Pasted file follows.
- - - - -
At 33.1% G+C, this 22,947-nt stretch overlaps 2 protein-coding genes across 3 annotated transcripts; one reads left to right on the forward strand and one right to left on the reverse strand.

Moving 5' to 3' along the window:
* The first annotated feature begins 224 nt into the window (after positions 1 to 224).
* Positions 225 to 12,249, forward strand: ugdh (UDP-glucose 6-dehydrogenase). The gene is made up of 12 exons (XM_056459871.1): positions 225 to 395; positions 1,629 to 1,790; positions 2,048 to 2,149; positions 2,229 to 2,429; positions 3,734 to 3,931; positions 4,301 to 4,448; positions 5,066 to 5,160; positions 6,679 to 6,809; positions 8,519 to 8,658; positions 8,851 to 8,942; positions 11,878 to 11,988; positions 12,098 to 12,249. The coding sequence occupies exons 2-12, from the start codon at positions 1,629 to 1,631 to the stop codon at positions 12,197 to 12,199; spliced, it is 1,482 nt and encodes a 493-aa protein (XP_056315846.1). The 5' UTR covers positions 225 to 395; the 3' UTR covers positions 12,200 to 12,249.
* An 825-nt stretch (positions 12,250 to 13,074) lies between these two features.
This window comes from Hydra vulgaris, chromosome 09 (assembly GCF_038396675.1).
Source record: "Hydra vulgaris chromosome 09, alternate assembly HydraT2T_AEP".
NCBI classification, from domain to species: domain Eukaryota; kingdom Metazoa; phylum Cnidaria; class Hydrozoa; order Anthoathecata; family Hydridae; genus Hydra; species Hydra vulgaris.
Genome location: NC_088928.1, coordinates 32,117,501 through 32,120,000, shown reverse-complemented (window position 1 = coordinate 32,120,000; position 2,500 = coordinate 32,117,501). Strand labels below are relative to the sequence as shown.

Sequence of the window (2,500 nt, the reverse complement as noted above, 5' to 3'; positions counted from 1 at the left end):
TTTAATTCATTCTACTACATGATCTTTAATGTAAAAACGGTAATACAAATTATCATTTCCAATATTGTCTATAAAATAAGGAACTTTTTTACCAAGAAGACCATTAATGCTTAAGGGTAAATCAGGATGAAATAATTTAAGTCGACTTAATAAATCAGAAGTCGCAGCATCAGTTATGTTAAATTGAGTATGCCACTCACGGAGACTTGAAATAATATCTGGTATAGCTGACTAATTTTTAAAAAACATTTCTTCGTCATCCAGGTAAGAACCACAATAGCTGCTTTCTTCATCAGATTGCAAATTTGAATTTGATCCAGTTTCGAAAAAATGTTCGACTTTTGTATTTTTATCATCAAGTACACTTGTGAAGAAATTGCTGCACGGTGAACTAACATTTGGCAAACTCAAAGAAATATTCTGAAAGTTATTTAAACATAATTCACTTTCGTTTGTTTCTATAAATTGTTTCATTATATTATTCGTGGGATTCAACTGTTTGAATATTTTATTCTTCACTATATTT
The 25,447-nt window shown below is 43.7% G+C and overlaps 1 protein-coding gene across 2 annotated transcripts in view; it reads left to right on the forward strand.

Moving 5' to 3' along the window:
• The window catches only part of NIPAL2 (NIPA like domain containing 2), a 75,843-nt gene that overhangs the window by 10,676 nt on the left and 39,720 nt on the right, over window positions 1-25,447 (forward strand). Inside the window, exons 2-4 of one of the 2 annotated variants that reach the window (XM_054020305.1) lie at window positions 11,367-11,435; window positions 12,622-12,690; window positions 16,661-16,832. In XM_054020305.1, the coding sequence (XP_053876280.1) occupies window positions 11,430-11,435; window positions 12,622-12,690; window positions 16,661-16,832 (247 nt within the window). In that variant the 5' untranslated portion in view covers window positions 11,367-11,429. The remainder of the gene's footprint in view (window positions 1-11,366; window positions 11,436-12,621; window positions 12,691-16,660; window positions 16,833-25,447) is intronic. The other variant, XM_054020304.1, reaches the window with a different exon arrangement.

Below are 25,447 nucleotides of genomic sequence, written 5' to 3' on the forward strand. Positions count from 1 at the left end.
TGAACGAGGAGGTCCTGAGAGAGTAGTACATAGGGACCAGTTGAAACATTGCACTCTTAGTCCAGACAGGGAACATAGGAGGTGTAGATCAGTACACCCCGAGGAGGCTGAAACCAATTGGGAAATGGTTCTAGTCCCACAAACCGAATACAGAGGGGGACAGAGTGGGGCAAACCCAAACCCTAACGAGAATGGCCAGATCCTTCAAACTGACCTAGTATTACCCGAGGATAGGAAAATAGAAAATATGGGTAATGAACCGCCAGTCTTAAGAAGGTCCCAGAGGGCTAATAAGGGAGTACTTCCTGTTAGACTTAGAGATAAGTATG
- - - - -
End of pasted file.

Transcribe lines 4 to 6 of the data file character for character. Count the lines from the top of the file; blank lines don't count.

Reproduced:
* Positions 225 to 12,249, forward strand: ugdh (UDP-glucose 6-dehydrogenase). The gene is made up of 12 exons (XM_056459871.1): positions 225 to 395; positions 1,629 to 1,790; positions 2,048 to 2,149; positions 2,229 to 2,429; positions 3,734 to 3,931; positions 4,301 to 4,448; positions 5,066 to 5,160; positions 6,679 to 6,809; positions 8,519 to 8,658; positions 8,851 to 8,942; positions 11,878 to 11,988; positions 12,098 to 12,249. The coding sequence occupies exons 2-12, from the start codon at positions 1,629 to 1,631 to the stop codon at positions 12,197 to 12,199; spliced, it is 1,482 nt and encodes a 493-aa protein (XP_056315846.1). The 5' UTR covers positions 225 to 395; the 3' UTR covers positions 12,200 to 12,249.
* An 825-nt stretch (positions 12,250 to 13,074) lies between these two features.
This window comes from Hydra vulgaris, chromosome 09 (assembly GCF_038396675.1).